The Global Thought Leaders Series on Day 3 of FICCI Frames 2010 saw an interesting discussion on the needed to hasten digitisation and also delved upon the menace of piracy and ways to tackle it. The session was moderated by Chairman and Managing Director exchange4media Group, Anurag Batra. The panelists included Adam Mirabella, Global Director, Ovi Music Services, Nokia; Jeffrey T Lawrence, Director Global Content Policy, Intel Corporation; and Steven M Abraham, Global Leader, Media and Entertainment, IBM Global Business Services.
Adam Mirabella started the session with a presentation on how music is consumed worldwide and Nokia’s plans for digitisation of music. He noted, “What is evident today is that huge consumption is happening through piracy. Consumers need something that they think is free, but in reality they are contributing to the growth of piracy. We are trying to veer them away from it while giving them a rich media experience.”
Focusing on India, Mirabella said, “India has become a beacon the world over, and people all over are inspired by it, it could be because it withstood the recession well or the culture and tradition or just its music. That said, we understand that one size does not fit all and thus, we are looking at differentiating things and adjusting our offerings for the consumers. Here, we touch upon regional, international, Bollywood and even devotional music, and in a way tailor everything that we do specifically for the market.” He further said, “We need to continue to focus, refine and invest in this marketplace, because we believe that the people of India are very passionate about their music.”
Commenting on the issue of piracy brought up by Mirabella, Anurag Batra said, “The issue of piracy is really huge in India and what we need to do is expand ticket sales.” He went on to cite an example, “During Christmas, the same content online out-skipped physical publications and the same has happened with the music business, because people find what they want easily online.”
Steven M Abraham began his presentation by saying that ideas should not be those that were lofty in nature, but those that could be enabled. “What we need to do is to be simple and yet give the consumers what they need.” Presenting some of the key points from a study that was done globally, Abraham explained, “The media industry continues to fragment with online and mobile showing great promise, while the demand for digital video continues to grow. This growth has been enabled by devices that provide connected experiences. With consumers now substituting online viewing for traditional television viewing, brands are following and are increasingly spending on more interactive channels.” He continued, “The three dimensions that now have to be present in business strategy for profit and growth are relevancy, pricing choice and cross platform integration.”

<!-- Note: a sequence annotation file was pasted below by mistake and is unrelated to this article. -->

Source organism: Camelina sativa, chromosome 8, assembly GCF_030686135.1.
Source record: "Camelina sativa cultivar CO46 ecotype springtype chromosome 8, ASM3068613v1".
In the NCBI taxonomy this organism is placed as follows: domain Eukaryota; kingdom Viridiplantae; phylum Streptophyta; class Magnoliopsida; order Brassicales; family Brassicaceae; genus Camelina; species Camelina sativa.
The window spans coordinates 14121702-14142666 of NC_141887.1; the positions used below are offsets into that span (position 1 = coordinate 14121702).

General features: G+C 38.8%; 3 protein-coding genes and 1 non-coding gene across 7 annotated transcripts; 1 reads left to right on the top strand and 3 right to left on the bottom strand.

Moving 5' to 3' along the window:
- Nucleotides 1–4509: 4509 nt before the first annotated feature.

Jeffrey T Lawrence followed this up with his presentation on computing becoming personal. He said, “Computing is getting cheaper and faster for the audience. Talking specifically of Intel, we have become 5,000 times faster and 100,000 times cheaper from when we had started. People are opting for computing because it makes personalisation possible while getting the content that they want.” He added, “These days, we see more and more user-generated content. With the advent of 3G it will be an all new ballgame. While doing all of this, it is important to keep in mind that we need to give the consumer what he wants while keeping it simple, but still giving them a better experience. The way forward is smarter, faster and better.”
Batra concluded by saying, “Issues that we face with digitisation have to some extent been solved by the Government, private players and even consumers. Consumers’ mindsets are changing and with that things are going to change too.”